The iconic Peanuts special “A Charlie Brown Christmas” turns 50 this year, which ABC marked Monday night with a musical retrospective celebrating the animated tale that has become a hallmark of the holiday TV season.

But back in 1965, the now-classic special almost didn’t air.

When Coca-Cola’s ad agency (which sponsored the original special) contacted executive producer Lee Mendelson looking for a holiday special for CBS, he pitched the idea of “A Charlie Brown Christmas” on a whim — before even mentioning it to “Peanuts” cartoonist Charles Schulz. The two then had three days to come up with a fuller proposal.

As Mendelson recalled in the documentary “The Making of ‘A Charlie Brown Christmas,'” Coca-Cola approved the outline and gave them six months to produce the special — an extremely tight deadline for an animated show, especially given that Peanuts had never been adapted for TV before.

Director Bill Melendez opted to use amateur children to voice most of the Peanuts characters which meant he often had to feed lines to the 5- and 6-year-olds, resulting in the singsong cadence of the younger characters. Schulz’s decision to have Linus read a Bible passage was also seen as risky, since a Bible verse had never been animated.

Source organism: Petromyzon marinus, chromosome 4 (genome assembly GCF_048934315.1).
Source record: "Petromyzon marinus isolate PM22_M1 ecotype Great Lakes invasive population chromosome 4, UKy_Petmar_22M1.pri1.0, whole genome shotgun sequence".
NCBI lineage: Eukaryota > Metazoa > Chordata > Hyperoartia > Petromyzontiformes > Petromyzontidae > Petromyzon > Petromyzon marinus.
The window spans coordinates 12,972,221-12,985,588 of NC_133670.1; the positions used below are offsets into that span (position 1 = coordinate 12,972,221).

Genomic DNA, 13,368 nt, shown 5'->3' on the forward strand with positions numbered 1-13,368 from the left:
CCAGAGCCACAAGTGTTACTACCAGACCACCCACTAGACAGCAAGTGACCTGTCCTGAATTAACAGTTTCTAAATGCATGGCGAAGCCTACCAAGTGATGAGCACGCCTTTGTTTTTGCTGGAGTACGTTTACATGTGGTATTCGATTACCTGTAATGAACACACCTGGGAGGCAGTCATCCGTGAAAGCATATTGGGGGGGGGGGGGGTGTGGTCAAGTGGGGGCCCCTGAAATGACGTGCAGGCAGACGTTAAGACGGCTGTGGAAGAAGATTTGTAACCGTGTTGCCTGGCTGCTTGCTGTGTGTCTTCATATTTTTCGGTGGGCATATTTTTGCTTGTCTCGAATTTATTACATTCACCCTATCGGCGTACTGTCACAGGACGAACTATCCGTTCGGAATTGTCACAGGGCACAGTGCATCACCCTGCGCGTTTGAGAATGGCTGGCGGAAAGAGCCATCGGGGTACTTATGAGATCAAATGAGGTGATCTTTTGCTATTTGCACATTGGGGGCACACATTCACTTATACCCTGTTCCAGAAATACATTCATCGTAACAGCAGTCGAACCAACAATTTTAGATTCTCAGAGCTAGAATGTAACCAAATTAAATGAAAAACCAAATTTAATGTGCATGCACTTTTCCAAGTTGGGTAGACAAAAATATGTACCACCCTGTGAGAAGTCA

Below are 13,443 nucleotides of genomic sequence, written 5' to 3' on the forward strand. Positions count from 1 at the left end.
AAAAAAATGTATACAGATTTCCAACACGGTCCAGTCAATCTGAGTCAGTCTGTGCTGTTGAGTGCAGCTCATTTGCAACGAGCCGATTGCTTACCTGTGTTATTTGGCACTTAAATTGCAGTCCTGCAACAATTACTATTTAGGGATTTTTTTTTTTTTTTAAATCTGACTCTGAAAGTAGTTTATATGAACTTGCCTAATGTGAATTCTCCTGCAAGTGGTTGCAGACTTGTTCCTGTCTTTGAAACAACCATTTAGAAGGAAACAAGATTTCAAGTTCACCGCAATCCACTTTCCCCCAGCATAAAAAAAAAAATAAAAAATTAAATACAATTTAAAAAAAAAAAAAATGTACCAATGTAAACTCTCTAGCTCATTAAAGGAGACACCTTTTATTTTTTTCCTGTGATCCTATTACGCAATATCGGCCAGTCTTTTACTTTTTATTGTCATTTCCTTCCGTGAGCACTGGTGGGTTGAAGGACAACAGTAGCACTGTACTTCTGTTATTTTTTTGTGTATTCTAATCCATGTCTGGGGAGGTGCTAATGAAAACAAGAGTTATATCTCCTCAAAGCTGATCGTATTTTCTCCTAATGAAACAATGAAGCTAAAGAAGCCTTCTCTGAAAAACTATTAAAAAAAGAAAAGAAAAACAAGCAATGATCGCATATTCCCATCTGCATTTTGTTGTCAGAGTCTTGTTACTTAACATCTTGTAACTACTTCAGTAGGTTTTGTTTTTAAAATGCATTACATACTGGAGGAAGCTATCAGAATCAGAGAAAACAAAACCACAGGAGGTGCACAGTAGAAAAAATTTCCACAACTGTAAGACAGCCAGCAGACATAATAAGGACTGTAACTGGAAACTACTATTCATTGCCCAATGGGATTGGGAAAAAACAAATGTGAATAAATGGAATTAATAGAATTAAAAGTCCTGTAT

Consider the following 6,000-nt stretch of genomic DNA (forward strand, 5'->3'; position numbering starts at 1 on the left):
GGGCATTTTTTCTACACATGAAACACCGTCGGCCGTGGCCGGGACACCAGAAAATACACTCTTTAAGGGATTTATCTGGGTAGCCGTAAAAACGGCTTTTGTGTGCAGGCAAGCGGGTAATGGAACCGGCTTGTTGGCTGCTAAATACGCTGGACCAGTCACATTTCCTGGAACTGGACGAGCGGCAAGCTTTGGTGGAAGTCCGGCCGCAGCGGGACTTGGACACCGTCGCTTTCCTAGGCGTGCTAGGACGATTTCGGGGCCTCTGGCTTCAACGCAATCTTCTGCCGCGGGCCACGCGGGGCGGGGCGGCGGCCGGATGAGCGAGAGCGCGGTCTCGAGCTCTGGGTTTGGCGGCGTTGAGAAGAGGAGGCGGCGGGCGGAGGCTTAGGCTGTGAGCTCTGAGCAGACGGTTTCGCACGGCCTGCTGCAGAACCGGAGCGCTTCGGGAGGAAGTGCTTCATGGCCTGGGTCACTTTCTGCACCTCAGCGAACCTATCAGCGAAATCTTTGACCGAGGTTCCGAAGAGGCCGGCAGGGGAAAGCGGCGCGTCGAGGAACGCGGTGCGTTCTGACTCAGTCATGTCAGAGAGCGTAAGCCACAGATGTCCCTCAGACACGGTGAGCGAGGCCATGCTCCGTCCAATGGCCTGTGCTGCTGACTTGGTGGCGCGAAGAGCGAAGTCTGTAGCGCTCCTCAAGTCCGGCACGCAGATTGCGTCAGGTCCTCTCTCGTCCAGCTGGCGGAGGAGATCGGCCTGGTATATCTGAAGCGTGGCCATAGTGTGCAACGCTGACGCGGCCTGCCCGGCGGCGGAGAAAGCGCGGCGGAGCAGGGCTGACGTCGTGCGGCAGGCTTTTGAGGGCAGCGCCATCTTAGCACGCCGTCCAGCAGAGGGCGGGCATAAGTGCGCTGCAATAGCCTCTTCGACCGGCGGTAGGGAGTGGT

When the special was finally complete, Mendelson and Melendez thought the whole thing was too slow and didn’t work and that they had ruined Charlie Brown. CBS didn’t like it either — saying it didn’t fit with what a children’s Christmas special looked like at the time.

“The general reaction was one of some disappointment — that it didn’t really translate as well as we thought it would,” former CBS executive Fred Silverman recalls. “There were specific negative comments about the music. Some of the voicing sounded amateurish. But it was a commitment and the film was made.”

Because the special was already printed in the TV listings, the network aired it anyway on Dec. 9, 1965 — and it earned a whopping 49 audience share, meaning nearly 50 percent of TVs on that night were tuned into “A Charlie Brown Christmas.”

The special went on to receive an Emmy and a Peabody Award and is the second-longest running holiday special on TV (behind “Rudolph the Red-Nosed Reindeer”). Composer Vince Guaraldi’s jazz soundtrack has become iconic in its own right, selling more than 3.4 million copies, according to Nielsen SoundScan. It even spawned its own set of US postage stamps.

Like the lovable loser Charlie Brown, the special became a TV hero almost in spite of itself.

This article originally appeared in the New York Post.